JTF (just the facts): Published in 2020 by The Eriskay Connection (here). Softcover (17×24 cm), 152 pages, with approximately 300 color and black and white photographs, both taken by the artist and archival visuals. Includes essays by Matthew G. Stanard and Bambi Ceuppens. In an edition of 750 copies. Design by Carel Fransen. (Cover and spread shots below.)
Comments/Context: Leopold’s Legacy by the German artist Oliver Leu was released in the spring of 2020, and it couldn’t have been more timely, as the Black Lives Matter movement that started in the United States similarly catalyzed Europe’s own reassessment of its colonial past and its legacies of systemic racism. As an artist, Leu is interested in the “construction of history, the abuse of power and the consequences of colonial pasts,” and his photobook probes all of these topics as it engages with Belgium’s dark history and the long-lasting legacy of King Leopold II. Leu uses the visual strengths of the photobook format to bring together a layered analysis that traces the country’s ignoble past, shows how the empire shaped its national story, and discovers how many of its colonial remnants are still very much present. In addition to making his own photographs, Leu researched and assembled a diverse visual archive that includes historical images, postcards, stamps, maps, screenshots, and even scans from Google Street View.
Leopold’s Legacy is a comfortably sized book, easy to flip through and read more carefully. The cover features an engraving of Leopold attempting to turn away from the flash of a camera. It was originally published in the pamphlet King Leopold’s soliloquy: a defense of his Congo rule (1905), a political satire by Mark Twain; in that publication, it appears with text underneath it reading “The only witness I couldn’t bribe.” The in-depth essays in Leopold’s Legacy (by Matthew G. Stanard and Bambi Ceuppens) lay out a context for Leopold’s rule, and provide an excellent analysis for understanding some of the complexities of Belgian history. They are fully integrated into visual narrative, and Leu uses different types of paper for the various parts of the book to further signal separate sections and sets of ideas.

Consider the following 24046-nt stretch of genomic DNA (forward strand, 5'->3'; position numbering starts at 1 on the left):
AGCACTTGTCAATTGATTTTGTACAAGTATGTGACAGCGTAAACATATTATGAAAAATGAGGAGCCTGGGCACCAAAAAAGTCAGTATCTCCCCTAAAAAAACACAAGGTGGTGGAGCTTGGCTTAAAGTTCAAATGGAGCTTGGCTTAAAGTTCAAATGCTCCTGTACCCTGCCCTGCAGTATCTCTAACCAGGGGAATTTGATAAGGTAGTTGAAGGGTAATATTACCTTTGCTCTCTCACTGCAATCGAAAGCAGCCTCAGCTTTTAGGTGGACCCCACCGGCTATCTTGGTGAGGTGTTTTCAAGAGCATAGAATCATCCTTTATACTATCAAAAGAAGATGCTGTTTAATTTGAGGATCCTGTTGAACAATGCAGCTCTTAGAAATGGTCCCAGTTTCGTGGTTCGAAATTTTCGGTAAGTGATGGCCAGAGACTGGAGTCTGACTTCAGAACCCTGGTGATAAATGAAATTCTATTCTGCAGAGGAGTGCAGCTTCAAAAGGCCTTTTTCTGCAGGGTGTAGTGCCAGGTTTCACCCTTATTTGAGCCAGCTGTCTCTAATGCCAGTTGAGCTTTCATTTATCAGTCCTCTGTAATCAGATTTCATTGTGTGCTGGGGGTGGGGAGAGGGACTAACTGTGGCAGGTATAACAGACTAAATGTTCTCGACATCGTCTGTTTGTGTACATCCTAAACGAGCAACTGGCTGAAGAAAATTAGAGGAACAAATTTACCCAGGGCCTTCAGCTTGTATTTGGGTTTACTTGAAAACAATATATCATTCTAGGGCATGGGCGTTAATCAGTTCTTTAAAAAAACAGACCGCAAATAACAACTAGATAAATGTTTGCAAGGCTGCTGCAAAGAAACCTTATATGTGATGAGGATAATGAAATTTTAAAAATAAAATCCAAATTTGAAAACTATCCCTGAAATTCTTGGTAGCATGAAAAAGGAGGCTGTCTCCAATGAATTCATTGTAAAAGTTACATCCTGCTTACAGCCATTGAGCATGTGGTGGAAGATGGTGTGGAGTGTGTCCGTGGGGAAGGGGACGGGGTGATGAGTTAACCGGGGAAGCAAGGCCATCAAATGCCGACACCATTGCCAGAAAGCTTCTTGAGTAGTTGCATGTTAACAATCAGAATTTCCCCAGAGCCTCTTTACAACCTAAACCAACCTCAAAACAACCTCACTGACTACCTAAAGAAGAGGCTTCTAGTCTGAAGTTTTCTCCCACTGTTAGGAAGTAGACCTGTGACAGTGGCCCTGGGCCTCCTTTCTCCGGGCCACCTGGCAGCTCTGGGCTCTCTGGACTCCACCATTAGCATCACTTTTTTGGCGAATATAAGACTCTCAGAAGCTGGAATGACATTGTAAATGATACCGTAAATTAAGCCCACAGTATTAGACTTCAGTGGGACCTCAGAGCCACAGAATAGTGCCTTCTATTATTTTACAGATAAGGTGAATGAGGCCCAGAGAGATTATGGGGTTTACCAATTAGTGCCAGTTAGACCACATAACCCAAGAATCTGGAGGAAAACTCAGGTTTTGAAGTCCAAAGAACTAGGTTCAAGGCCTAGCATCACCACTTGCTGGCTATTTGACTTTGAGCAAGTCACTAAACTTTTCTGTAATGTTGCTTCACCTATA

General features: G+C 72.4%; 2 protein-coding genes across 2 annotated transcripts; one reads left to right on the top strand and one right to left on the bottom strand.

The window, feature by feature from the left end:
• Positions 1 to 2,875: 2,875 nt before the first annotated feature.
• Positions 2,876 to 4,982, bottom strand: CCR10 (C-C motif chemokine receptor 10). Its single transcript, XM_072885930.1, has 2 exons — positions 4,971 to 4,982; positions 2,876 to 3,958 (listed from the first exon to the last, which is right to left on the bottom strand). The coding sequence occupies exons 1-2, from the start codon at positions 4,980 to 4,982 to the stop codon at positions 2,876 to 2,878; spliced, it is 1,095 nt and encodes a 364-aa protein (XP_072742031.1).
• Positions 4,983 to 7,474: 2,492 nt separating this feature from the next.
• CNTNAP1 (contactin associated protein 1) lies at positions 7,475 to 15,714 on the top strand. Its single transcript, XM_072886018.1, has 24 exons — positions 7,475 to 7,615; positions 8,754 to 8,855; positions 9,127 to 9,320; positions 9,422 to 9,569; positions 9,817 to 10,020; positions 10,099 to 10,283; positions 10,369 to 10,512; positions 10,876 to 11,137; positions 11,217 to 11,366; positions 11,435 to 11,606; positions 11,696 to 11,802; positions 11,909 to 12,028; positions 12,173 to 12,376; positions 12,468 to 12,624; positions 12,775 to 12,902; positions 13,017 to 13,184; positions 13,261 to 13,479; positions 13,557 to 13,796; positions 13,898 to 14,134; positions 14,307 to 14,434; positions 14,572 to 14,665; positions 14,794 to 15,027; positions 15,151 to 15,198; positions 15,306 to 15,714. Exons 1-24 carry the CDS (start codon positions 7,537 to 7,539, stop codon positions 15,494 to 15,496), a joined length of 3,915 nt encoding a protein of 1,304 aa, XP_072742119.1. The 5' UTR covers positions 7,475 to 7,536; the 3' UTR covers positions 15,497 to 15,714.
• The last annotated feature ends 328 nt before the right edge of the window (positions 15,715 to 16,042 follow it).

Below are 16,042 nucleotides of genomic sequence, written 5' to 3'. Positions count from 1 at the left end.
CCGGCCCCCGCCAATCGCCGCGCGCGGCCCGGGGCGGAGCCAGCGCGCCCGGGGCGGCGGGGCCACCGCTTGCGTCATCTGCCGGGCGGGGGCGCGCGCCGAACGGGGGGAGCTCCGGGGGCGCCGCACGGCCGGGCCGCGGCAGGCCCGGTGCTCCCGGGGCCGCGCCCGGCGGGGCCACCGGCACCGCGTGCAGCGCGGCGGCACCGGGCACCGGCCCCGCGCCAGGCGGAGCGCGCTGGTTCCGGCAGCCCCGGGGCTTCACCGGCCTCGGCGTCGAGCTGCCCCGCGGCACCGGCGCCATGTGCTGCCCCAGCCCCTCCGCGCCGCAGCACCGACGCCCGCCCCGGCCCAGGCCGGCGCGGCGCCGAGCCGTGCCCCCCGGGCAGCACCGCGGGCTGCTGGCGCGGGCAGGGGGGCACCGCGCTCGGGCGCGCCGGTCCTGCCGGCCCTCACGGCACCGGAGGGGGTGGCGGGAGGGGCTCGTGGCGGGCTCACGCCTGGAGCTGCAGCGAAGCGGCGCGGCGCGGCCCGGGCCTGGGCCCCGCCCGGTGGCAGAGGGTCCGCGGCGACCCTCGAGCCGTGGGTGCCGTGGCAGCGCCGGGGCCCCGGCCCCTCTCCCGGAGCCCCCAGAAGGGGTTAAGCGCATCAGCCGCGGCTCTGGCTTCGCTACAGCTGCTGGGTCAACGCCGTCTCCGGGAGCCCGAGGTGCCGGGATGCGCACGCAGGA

The book content starts right on the endpaper. The list of the chapters appears on the right page in a large font, serving as a guiding point for the narrative that follows, which covers subjects such as the history of the Belgian Empire, colonial memories, the monuments, the crimes, and the legacy. On the top left page, there are two 1942 postage stamps (palms trees and a local soldier) from the Belgium Congo, and next to them is a quote by Éric Vuillard, director of the film Congo, describing the horrors taking place. Right away, this pairing hints at the country’s contentious history.
King Leopold II had many ambitions. As a monarch, he had little power at home, and was jealous of the European colonial powers around him. Dreaming about overseas influence, he used claims from scientific explorations to gain control over the Congo River basin area. During the Berlin Conference, he convinced other European nations to allow his involvement by promising to improve the lives of Africans. The Congo Free State was established in 1885, and was privately owned by Leopold II and legally distinct from Belgium. In reality, he used the colony for personal profit and made a fortune by exploiting the Congolese people who were forced to gather wild rubber and ivory. This was a brutal regime, and those who didn’t fulfill their quotas were murdered, tortured, and starved to death. One particularly outrageous practice was asking local soldiers to prove they killed rebels by forcing them to present the severed hand of the victim to their white officers.
Very few Belgians and Europeans travelled to the Congo, and Leopold himself never actually visited the country. As a result, imagery of various kinds (both photography and illustration) was particularly key in shaping the view of the region. Postcards were produced to promote a positive image of the colony, and over the years, they helped to shape colonial ideas. A number of photographs in the book show Congolese villages staged in Belgium for the 1897 Brussels International Exposition (seven of the Congolese who lived in these model villages died from tuberculosis). Leopold also used imagery to promote the advances he brought to the region and to legitimize his colonial regime, especially as images produced by missionaries were starting to capture the dark side of his exploitative regime.